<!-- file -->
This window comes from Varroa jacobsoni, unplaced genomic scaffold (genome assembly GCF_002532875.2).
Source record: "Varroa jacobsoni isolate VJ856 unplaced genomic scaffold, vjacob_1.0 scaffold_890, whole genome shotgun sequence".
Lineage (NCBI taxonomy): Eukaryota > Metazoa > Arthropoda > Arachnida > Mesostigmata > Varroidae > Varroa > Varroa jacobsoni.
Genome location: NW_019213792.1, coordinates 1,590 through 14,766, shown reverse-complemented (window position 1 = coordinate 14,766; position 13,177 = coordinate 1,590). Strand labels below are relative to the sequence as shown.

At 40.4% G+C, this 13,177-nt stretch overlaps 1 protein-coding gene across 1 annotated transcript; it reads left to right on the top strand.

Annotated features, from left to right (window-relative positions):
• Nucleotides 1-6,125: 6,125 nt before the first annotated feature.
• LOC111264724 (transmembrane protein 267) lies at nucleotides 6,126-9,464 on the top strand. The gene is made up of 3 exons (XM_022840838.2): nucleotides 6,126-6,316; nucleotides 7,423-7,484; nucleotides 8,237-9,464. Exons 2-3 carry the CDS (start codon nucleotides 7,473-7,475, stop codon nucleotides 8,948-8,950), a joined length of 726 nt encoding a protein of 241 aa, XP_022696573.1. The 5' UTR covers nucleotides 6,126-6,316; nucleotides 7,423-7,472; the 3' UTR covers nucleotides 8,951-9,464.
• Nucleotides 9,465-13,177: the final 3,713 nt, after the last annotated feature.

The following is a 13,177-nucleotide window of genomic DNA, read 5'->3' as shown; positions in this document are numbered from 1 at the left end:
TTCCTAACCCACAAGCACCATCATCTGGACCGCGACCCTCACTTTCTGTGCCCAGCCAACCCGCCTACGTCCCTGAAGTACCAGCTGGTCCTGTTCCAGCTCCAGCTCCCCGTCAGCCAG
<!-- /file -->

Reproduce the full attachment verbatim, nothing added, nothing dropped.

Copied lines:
This window comes from Varroa jacobsoni, unplaced genomic scaffold (genome assembly GCF_002532875.2).
Source record: "Varroa jacobsoni isolate VJ856 unplaced genomic scaffold, vjacob_1.0 scaffold_890, whole genome shotgun sequence".
Lineage (NCBI taxonomy): Eukaryota > Metazoa > Arthropoda > Arachnida > Mesostigmata > Varroidae > Varroa > Varroa jacobsoni.
Genome location: NW_019213792.1, coordinates 1,590 through 14,766, shown reverse-complemented (window position 1 = coordinate 14,766; position 13,177 = coordinate 1,590). Strand labels below are relative to the sequence as shown.

At 40.4% G+C, this 13,177-nt stretch overlaps 1 protein-coding gene across 1 annotated transcript; it reads left to right on the top strand.

Annotated features, from left to right (window-relative positions):
• Nucleotides 1-6,125: 6,125 nt before the first annotated feature.
• LOC111264724 (transmembrane protein 267) lies at nucleotides 6,126-9,464 on the top strand. The gene is made up of 3 exons (XM_022840838.2): nucleotides 6,126-6,316; nucleotides 7,423-7,484; nucleotides 8,237-9,464. Exons 2-3 carry the CDS (start codon nucleotides 7,473-7,475, stop codon nucleotides 8,948-8,950), a joined length of 726 nt encoding a protein of 241 aa, XP_022696573.1. The 5' UTR covers nucleotides 6,126-6,316; nucleotides 7,423-7,472; the 3' UTR covers nucleotides 8,951-9,464.
• Nucleotides 9,465-13,177: the final 3,713 nt, after the last annotated feature.

The following is a 13,177-nucleotide window of genomic DNA, read 5'->3' as shown; positions in this document are numbered from 1 at the left end:
TTCCTAACCCACAAGCACCATCATCTGGACCGCGACCCTCACTTTCTGTGCCCAGCCAACCCGCCTACGTCCCTGAAGTACCAGCTGGTCCTGTTCCAGCTCCAGCTCCCCGTCAGCCAG